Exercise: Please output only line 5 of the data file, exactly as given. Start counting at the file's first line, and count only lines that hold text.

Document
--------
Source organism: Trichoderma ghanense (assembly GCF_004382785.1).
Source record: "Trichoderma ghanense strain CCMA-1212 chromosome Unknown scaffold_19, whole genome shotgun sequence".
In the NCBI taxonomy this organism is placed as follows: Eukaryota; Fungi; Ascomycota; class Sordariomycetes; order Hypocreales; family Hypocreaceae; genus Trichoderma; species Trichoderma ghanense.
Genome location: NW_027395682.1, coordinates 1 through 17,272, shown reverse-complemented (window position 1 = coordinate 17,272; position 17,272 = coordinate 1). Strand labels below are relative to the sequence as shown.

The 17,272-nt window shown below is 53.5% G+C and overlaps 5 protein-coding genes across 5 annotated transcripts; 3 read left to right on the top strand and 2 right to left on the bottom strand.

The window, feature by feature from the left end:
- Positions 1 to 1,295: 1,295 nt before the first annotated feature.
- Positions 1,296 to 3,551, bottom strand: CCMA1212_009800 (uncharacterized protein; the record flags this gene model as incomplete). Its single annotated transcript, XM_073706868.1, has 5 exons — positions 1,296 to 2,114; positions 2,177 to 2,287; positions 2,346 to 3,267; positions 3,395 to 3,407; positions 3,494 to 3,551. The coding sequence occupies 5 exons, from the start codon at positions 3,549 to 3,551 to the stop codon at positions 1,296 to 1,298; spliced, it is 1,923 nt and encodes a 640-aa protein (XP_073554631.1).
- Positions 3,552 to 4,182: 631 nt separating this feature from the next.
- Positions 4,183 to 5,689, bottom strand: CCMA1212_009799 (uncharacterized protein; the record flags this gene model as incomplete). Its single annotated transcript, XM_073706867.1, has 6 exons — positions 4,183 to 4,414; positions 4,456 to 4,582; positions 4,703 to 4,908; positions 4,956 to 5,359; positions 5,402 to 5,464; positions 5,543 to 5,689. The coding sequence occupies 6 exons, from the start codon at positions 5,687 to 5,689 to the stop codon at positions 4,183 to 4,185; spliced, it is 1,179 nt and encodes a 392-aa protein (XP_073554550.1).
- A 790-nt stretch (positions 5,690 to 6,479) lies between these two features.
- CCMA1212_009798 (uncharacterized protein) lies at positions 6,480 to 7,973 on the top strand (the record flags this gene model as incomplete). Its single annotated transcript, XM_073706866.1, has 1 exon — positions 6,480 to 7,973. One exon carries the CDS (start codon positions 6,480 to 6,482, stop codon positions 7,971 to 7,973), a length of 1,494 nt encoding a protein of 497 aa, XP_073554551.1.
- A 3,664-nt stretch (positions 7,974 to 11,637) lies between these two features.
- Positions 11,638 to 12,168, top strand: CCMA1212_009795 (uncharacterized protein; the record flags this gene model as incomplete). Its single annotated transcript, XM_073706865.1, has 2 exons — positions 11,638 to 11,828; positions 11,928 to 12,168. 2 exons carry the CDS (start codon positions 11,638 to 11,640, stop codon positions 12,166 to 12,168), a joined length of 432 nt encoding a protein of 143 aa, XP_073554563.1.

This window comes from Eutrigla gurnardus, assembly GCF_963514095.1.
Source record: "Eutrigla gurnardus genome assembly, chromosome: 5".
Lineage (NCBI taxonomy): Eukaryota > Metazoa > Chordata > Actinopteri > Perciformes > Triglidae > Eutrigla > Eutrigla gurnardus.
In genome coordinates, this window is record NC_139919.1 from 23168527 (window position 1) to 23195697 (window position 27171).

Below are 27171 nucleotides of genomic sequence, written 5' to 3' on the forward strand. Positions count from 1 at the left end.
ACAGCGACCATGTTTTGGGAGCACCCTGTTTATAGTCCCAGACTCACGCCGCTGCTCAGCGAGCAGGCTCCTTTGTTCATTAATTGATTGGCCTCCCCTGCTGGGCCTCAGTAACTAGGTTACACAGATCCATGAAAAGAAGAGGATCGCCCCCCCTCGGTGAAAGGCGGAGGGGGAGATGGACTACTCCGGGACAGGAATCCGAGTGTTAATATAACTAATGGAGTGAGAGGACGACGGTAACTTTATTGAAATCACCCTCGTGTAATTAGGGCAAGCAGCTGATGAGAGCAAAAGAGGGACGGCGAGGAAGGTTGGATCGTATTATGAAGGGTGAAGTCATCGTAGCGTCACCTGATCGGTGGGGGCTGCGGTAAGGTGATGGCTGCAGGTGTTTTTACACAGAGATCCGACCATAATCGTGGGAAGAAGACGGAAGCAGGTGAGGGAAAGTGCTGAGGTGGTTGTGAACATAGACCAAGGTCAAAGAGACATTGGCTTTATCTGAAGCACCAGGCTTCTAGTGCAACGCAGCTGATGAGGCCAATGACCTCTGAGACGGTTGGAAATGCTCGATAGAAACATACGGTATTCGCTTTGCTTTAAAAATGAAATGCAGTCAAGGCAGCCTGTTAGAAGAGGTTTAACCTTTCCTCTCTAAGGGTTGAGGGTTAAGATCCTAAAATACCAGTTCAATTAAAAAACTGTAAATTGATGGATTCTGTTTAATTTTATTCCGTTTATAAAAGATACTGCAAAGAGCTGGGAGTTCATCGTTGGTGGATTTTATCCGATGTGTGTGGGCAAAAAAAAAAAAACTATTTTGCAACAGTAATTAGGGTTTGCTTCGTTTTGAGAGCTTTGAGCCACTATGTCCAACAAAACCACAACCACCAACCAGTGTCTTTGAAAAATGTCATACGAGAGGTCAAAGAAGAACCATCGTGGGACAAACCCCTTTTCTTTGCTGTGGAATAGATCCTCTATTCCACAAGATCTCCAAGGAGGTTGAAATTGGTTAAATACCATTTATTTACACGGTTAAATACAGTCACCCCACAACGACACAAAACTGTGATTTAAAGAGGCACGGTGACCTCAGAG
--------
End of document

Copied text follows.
The 17,272-nt window shown below is 53.5% G+C and overlaps 5 protein-coding genes across 5 annotated transcripts; 3 read left to right on the top strand and 2 right to left on the bottom strand.